This is one of several Sylvia species that has distinct male and female plumages. Both sexes are mainly brown above and buff below, with chestnut fringes to the secondary remiges. The adult male has a grey head and a white throat. The female lacks the grey head, and the throat is duller.

This species may appear to be closely related to the lesser whitethroat, the species having evolved only during the end of the last ice age similar to the willow warbler and chiffchaffs. However, researchers found the presence of a white throat is an unreliable morphological marker for relationships in Sylvia, and the greater and lesser whitethroats are not closely related.

This is a bird of open country and cultivation, with bushes for nesting. The nest is built in low shrub or brambles, and 3–7 eggs are laid. Like most warblers, it is insectivorous, but will also eat berries and other soft fruit.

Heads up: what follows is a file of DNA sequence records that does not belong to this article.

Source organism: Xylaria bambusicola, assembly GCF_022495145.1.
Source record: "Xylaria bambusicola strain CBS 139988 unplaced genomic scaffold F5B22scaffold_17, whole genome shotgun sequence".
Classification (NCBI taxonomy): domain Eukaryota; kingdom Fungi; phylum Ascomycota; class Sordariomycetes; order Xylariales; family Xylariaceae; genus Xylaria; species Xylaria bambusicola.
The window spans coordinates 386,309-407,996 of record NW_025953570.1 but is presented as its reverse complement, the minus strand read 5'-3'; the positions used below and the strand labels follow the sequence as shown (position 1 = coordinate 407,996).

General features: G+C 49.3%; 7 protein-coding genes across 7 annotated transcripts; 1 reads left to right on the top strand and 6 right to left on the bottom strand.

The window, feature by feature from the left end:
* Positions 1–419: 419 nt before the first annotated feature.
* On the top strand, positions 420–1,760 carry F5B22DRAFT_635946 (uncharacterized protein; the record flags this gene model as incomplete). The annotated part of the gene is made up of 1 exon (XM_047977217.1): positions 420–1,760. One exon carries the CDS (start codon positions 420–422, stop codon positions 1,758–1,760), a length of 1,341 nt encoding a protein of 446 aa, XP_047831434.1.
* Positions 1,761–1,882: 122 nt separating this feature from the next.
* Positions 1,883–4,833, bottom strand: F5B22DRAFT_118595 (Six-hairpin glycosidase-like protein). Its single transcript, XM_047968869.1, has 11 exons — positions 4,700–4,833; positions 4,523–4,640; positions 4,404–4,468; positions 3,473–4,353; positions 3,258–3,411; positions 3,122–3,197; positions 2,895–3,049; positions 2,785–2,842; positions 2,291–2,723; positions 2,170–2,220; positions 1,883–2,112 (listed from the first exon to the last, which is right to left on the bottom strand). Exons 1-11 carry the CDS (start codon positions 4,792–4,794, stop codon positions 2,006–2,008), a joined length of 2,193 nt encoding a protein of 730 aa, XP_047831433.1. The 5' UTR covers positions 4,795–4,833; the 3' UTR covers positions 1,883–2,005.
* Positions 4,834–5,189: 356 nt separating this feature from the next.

Population:

UK breeding:

1,100,000 territories

Tags:   Whitethroat Common Whitethroat Warbler Warblers Wildlife. Wildbirds Wetlands Woodlands Woodland Wildlife Photography Avian Animal Animals Birds. Bird Bird Photography Countryside Copse Farmland Forest Forestry Fields Garden Birds Glades Grasslands Gorse Heathland Hedgerows Heathlands Heaths Moorland Marshland Meadows Moors Nature Nature Photography Nikon Ornithology Jeff Lack Photography Brambles Song Birds Summer Migrant